on the most recent steps in this ongoing, throughly deranged misuse
of American science and engineering, i.e., scientists, engineers and your
tax dollars. He writes:

The press had lots of fun with the recent robot debacle in the Mojave Desert. Competing for $1 million in prize money, 15 vehicles headed off on a 142-mile course through some of the most forbidding terrain in the country. None managed to navigate even eight miles. The robots hit fences, caught fire, rolled over, or sat and did nothing.

However, the purpose of the event was not NASCAR for nerds, but a coldly calculated plan to construct a generation of killer machines.

Sponsored by the Defense Advanced Research Projects Agency (DARPA), the Mar. 13 “race” was part of the Department of Defense’s (DOD) plan to make one third of the military’s combat vehicles driverless by 2015. The push to replace soldiers with machines is impelled by an over-extended military searching for ways to limit U.S. casualties, a powerful circle of arms manufactures, and an empire-minded group of politicians addicted to campaign contributions by defense corporations.

This “rise of the machines” is at the heart of the Bush administration’s recent military budget. Sandwiched into outlays for aircraft, artillery, and conventional weapons, are monies for unmanned combat aircraft, robot tanks, submarines, and a supersonic bomber capable of delivering six tons of bombs and missiles to anyplace on the globe in two hours.

. . . . The military’s interest is in part a function of the Vietnam Syndrome: lots of aluminum caskets and weeping survivors play poorly on the six o’clock news. While so far the Bush administration has managed to keep these images at arm’s length by simply banning the media from filming C-130s disgorging the wounded and the slain, as casualty lists grows longer, that will get harder to do.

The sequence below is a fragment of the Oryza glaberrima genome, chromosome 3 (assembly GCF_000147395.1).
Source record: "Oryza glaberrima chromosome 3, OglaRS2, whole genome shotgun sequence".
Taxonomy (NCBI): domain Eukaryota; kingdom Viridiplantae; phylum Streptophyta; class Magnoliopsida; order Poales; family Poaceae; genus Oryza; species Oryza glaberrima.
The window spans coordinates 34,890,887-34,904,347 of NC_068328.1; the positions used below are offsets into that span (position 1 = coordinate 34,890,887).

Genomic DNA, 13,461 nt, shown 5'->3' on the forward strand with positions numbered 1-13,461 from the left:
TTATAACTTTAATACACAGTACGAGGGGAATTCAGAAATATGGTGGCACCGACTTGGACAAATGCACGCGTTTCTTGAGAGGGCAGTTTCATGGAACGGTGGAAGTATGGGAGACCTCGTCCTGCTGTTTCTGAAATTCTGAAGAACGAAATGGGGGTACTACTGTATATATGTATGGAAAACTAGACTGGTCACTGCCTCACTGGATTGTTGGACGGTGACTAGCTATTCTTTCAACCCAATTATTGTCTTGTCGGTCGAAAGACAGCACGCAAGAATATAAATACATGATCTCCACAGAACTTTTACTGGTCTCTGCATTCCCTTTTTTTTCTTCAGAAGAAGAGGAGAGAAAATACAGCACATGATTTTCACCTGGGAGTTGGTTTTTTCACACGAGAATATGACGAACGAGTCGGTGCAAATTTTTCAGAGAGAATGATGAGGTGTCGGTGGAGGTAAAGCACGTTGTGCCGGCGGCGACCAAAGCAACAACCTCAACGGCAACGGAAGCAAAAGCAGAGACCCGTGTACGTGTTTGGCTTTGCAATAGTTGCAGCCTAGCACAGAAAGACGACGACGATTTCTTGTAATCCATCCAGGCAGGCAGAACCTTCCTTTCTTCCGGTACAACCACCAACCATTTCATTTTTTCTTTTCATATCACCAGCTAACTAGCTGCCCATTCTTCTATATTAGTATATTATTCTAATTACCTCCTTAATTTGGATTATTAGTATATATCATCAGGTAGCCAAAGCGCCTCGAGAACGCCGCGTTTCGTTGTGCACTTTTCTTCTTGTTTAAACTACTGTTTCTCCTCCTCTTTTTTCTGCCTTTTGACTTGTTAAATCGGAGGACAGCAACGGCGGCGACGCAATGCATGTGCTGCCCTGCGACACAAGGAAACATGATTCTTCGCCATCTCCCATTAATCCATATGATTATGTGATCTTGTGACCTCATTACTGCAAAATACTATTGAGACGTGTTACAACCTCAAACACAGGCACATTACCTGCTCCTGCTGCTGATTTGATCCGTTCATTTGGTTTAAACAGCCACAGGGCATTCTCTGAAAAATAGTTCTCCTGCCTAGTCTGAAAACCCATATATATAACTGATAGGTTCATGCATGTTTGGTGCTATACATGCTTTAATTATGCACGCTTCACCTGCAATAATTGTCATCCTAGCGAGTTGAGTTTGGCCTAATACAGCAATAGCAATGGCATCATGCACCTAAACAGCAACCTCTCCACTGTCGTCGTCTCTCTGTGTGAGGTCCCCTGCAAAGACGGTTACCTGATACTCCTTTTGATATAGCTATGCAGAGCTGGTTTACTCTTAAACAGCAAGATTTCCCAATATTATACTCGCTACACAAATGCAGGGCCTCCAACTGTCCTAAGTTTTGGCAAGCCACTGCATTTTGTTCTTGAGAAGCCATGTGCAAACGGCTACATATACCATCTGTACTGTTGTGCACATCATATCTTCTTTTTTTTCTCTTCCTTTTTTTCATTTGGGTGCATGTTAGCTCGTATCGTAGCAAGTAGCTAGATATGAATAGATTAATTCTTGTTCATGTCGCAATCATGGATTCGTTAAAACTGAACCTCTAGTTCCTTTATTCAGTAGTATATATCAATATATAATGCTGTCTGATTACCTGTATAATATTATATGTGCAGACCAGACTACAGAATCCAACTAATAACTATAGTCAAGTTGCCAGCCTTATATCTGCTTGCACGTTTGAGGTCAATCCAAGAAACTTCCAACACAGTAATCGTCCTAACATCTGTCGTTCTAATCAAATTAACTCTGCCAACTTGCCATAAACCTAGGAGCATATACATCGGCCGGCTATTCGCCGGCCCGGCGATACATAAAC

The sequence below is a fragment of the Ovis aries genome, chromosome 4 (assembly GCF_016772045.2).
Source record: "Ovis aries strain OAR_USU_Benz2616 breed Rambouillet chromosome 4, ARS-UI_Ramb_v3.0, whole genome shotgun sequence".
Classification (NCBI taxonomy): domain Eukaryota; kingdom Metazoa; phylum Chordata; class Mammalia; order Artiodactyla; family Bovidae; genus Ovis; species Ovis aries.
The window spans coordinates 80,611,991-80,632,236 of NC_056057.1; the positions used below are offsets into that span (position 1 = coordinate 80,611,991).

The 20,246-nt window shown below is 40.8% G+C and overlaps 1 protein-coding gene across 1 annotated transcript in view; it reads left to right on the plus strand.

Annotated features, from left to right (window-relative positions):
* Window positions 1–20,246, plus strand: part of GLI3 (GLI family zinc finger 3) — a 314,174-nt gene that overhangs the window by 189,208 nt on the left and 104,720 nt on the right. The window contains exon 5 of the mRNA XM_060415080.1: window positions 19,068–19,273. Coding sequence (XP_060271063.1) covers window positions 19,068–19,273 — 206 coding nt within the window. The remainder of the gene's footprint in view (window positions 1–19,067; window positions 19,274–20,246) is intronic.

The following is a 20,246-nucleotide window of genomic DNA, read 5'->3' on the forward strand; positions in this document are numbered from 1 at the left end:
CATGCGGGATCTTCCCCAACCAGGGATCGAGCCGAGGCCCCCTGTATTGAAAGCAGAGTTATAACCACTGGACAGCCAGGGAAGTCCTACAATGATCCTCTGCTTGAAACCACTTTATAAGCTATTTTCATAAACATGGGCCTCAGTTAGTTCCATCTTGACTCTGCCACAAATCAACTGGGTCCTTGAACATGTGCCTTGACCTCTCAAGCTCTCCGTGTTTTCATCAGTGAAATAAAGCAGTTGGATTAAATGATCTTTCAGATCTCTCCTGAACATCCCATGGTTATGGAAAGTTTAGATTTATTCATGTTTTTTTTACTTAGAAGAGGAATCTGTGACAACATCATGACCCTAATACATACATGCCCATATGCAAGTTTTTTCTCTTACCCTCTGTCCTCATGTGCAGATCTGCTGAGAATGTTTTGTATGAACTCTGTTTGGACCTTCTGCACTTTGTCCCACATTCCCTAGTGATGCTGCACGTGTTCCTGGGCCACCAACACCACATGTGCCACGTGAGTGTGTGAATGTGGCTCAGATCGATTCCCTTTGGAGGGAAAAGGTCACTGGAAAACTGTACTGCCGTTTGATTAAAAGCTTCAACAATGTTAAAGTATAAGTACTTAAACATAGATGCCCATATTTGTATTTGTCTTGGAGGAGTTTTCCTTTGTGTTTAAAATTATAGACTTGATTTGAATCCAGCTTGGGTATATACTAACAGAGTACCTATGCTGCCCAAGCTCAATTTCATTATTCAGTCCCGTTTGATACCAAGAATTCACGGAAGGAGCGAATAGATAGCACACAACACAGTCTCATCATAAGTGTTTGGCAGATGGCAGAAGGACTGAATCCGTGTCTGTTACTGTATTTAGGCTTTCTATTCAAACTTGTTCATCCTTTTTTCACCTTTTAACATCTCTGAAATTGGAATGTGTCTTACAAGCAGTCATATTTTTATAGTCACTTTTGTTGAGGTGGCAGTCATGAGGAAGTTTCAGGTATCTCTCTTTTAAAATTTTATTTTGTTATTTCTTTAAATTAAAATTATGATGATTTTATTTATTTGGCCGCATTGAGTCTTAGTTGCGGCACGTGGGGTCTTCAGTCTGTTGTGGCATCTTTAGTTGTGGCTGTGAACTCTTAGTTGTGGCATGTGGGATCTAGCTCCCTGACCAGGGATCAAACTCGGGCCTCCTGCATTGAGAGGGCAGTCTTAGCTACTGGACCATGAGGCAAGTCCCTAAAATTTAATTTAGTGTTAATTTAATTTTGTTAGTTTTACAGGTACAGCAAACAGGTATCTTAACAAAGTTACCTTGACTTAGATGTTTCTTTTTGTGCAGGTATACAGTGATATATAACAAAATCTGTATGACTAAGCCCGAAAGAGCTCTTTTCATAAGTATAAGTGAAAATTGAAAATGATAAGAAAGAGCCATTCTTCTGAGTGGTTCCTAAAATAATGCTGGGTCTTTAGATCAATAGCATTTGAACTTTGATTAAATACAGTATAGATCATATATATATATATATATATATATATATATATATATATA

The lure of being able to fight a war without getting your own people killed is a seductive one. “It is possible that in our lifetime we will be able to run a conflict without ever leaving the United States ,” Lt. Col. David Branham told the New York Times last year.

Sunday, March 14, 2004

Traveling in Spain recently, I came across the audacious free software
project, LinEx, sponsored by Extremadura, an autonomous region
(state) in western Spain. Here's a story about it from the
Washington Post.

The web page for the gnuLinEx project is here, including
a link that enables on to download gnuLinEx for your personal

As Bruce Sterling writes of about Extremadura,
in Wired, "this quaint haven has suddenly become a bastion
of Tux the Penguin. Extremadura has gone whole hog for free